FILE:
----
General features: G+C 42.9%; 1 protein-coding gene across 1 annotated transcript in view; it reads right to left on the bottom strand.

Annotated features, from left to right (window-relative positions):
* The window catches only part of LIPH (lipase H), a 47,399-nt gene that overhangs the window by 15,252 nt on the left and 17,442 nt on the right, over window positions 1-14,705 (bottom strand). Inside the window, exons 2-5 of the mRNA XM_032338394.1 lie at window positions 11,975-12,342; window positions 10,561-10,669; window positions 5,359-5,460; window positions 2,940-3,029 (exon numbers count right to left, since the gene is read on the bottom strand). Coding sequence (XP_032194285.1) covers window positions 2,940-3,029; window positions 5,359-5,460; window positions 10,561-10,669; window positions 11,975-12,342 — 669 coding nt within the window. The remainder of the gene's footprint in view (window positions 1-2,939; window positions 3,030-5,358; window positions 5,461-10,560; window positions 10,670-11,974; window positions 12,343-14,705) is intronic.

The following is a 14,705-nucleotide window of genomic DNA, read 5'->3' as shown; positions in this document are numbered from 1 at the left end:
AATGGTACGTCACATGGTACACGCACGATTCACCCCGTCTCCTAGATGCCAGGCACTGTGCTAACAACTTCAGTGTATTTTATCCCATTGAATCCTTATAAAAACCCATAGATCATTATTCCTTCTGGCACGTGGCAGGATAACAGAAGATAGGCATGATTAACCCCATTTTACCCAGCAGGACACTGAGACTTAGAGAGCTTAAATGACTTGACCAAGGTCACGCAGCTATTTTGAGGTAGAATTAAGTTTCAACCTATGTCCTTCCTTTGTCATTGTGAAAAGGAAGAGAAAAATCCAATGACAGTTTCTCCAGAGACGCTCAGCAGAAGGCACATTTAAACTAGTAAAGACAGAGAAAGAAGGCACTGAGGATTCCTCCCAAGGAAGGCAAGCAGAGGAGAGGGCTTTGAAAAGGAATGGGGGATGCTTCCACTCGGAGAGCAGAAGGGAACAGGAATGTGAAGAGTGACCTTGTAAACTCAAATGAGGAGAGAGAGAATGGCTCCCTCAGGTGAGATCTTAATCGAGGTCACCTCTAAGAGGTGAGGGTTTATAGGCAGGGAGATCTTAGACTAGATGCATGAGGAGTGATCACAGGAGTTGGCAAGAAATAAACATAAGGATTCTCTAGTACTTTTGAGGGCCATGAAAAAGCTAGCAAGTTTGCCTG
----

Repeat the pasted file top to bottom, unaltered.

General features: G+C 42.9%; 1 protein-coding gene across 1 annotated transcript in view; it reads right to left on the bottom strand.

Annotated features, from left to right (window-relative positions):
* The window catches only part of LIPH (lipase H), a 47,399-nt gene that overhangs the window by 15,252 nt on the left and 17,442 nt on the right, over window positions 1-14,705 (bottom strand). Inside the window, exons 2-5 of the mRNA XM_032338394.1 lie at window positions 11,975-12,342; window positions 10,561-10,669; window positions 5,359-5,460; window positions 2,940-3,029 (exon numbers count right to left, since the gene is read on the bottom strand). Coding sequence (XP_032194285.1) covers window positions 2,940-3,029; window positions 5,359-5,460; window positions 10,561-10,669; window positions 11,975-12,342 — 669 coding nt within the window. The remainder of the gene's footprint in view (window positions 1-2,939; window positions 3,030-5,358; window positions 5,461-10,560; window positions 10,670-11,974; window positions 12,343-14,705) is intronic.

The following is a 14,705-nucleotide window of genomic DNA, read 5'->3' as shown; positions in this document are numbered from 1 at the left end:
AATGGTACGTCACATGGTACACGCACGATTCACCCCGTCTCCTAGATGCCAGGCACTGTGCTAACAACTTCAGTGTATTTTATCCCATTGAATCCTTATAAAAACCCATAGATCATTATTCCTTCTGGCACGTGGCAGGATAACAGAAGATAGGCATGATTAACCCCATTTTACCCAGCAGGACACTGAGACTTAGAGAGCTTAAATGACTTGACCAAGGTCACGCAGCTATTTTGAGGTAGAATTAAGTTTCAACCTATGTCCTTCCTTTGTCATTGTGAAAAGGAAGAGAAAAATCCAATGACAGTTTCTCCAGAGACGCTCAGCAGAAGGCACATTTAAACTAGTAAAGACAGAGAAAGAAGGCACTGAGGATTCCTCCCAAGGAAGGCAAGCAGAGGAGAGGGCTTTGAAAAGGAATGGGGGATGCTTCCACTCGGAGAGCAGAAGGGAACAGGAATGTGAAGAGTGACCTTGTAAACTCAAATGAGGAGAGAGAGAATGGCTCCCTCAGGTGAGATCTTAATCGAGGTCACCTCTAAGAGGTGAGGGTTTATAGGCAGGGAGATCTTAGACTAGATGCATGAGGAGTGATCACAGGAGTTGGCAAGAAATAAACATAAGGATTCTCTAGTACTTTTGAGGGCCATGAAAAAGCTAGCAAGTTTGCCTG